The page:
A Reorientation of Ministry Around the Theology of the Remnant
Many of our churches need a reorientation of ministry. We need to start by focusing on our own spiritual formation. The truth is that while our church has its holy people, even its saints, we have been handicapped by spiritual and emotional immaturity among our clergy and lay leadership. Our greatest need is for clergy and lay leaders who are willing to reorient the ministry of our churches around spiritual formation. We need to develop ourselves in order to develop our witness and mission.
This is a reorientation we began four years ago at St. Matthew’s Church and in the Diocese of the Holy Trinity after some profound experiences of missionary failure. I realized that our mission efforts had been undermined by the emotional and spiritual immaturity of our missionaries. Rather than being witnesses to Christ in the world, they tended to succumb to the pressure and anxieties that came upon them in the church. This is a church-wide issue.
We began to reorient our ministry around developing our life of prayer and focusing on emotional health. Our new approach is heavily indebted to the Anglican writer Martin Thornton, especially in his book, Pastoral Theology, A Reorientation (with needed adaptation because our setting is different from his) and to something called Family Systems Theory, which is having a growing impact on many churches. It turns out that other churches are facing the same issues. We have channeled our energies away from marketing campaigns and promotion and towards the spiritual formation of what Thornton calls, “the Remnant.” The Remnant is not the grumpy core of traditionalists who are mad at the world. The Remnant is the core group in the church that is willing to be serious about its own life of prayer and spiritual growth. According to Thornton, this Remnant has a vicarious and leavening impact on the larger church and the world. It is the foundation for authentic mission.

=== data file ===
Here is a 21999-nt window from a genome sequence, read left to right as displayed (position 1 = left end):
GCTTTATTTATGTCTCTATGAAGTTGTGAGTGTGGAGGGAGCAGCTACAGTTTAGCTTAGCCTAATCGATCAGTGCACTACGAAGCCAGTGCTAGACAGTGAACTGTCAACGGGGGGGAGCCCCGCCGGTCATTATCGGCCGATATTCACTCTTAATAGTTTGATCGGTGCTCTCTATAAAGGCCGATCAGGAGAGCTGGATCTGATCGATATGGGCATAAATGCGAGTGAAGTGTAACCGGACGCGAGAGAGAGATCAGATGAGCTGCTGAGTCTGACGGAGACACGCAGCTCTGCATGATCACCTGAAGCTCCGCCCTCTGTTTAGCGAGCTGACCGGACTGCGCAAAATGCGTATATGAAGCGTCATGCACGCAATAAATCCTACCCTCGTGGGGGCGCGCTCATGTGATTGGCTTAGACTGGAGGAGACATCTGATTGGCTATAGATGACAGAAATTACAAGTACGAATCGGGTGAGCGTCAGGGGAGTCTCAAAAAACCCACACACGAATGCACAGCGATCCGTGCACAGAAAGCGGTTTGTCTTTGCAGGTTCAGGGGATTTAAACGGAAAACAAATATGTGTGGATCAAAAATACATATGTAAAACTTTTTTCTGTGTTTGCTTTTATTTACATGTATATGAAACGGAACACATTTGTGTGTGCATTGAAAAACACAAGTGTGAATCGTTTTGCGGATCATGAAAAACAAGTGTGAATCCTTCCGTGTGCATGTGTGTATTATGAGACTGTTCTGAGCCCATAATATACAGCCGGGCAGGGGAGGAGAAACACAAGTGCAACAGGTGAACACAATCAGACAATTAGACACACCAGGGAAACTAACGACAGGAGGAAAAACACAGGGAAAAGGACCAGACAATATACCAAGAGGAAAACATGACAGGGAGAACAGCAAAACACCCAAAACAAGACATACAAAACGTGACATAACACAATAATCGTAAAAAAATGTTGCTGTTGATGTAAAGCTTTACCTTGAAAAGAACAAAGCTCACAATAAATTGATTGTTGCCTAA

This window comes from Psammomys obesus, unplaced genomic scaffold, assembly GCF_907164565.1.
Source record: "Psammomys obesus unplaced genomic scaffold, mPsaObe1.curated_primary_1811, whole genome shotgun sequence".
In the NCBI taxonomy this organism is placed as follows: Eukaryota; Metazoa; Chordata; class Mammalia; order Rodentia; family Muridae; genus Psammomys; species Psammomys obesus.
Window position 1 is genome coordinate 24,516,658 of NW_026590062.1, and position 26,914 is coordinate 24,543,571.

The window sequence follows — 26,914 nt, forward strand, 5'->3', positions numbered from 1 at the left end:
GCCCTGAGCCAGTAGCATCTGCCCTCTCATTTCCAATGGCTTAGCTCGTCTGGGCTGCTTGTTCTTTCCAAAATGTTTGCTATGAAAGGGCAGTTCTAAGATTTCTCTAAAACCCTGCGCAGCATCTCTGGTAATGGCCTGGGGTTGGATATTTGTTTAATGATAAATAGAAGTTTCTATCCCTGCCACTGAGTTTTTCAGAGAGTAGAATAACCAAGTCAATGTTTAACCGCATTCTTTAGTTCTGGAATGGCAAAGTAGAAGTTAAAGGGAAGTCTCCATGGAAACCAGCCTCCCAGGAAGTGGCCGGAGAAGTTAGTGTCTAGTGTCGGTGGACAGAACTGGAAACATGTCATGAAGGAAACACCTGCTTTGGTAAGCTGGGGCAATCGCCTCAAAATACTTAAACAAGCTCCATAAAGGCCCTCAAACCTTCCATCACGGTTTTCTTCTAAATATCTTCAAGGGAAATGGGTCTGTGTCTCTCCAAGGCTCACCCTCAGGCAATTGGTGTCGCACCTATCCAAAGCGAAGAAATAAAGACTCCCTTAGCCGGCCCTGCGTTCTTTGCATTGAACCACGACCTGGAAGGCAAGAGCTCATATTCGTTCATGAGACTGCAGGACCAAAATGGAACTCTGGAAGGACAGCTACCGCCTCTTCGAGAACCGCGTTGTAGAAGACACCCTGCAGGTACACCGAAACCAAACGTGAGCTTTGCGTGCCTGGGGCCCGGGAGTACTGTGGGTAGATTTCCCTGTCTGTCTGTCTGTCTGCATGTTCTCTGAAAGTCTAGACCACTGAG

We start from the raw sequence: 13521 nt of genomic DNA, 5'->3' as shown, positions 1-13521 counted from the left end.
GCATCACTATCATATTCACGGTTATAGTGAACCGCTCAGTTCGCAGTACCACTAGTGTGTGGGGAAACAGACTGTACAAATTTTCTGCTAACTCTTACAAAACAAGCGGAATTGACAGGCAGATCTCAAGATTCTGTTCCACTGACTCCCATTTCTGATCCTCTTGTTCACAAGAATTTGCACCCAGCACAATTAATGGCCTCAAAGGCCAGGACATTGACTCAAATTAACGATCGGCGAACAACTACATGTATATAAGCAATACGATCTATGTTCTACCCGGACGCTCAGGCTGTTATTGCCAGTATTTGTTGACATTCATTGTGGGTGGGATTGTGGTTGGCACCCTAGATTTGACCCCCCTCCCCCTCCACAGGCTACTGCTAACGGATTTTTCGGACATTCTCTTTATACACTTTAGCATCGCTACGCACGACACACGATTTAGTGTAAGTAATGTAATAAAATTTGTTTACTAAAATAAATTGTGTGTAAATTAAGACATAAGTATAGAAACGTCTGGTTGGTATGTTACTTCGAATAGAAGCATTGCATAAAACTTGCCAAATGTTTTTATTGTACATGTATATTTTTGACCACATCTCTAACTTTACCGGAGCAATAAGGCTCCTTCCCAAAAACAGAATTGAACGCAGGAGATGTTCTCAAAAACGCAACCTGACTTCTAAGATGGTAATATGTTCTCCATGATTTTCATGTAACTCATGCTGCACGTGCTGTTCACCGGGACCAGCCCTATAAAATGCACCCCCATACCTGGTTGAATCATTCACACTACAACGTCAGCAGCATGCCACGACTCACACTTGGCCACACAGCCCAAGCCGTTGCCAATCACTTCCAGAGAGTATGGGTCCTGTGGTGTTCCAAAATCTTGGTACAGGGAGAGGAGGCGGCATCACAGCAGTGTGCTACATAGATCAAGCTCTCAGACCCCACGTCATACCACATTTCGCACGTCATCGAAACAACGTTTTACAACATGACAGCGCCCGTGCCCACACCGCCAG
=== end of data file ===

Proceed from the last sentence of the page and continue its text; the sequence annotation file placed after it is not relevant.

We developed a year-long class that is focused on two things. Developing one’s life of prayer in the community in the church and cultivating emotionally healthy ways of interacting with other people—developing healthy ministry. The year-long class leads into a second year and a third year and culminates in membership in our diocesan “Order of the Holy Trinity.” We currently have sixty people participating at one stage or another and nine members of our diocesan order. I’ve never made any public announcement in church about these classes. All participants have been personally invited to participate. I’ve been influenced by a seminary professor who said, “Jesus did not ask for volunteers. He called people to, ‘follow me.’”
This approach has substantially reoriented our church around interior spiritual formation leading to outward oriented mission. Though the details of this approach may vary depending on the local setting, I believe that this framework fits our tradition as a way to reorient our ministry towards mission. It creates a parochial Benedictine spirituality in which mission is focused on hospitality and building relationships.
We want to share with others what we have learned because we believe that these themes are essential to developing the mission of our church. To explore the subject further, please read "The Idea of a Mission Community" (download here). We are looking for conversation partners. If you think you might fall into this category, please contact me: firstname.lastname@example.org.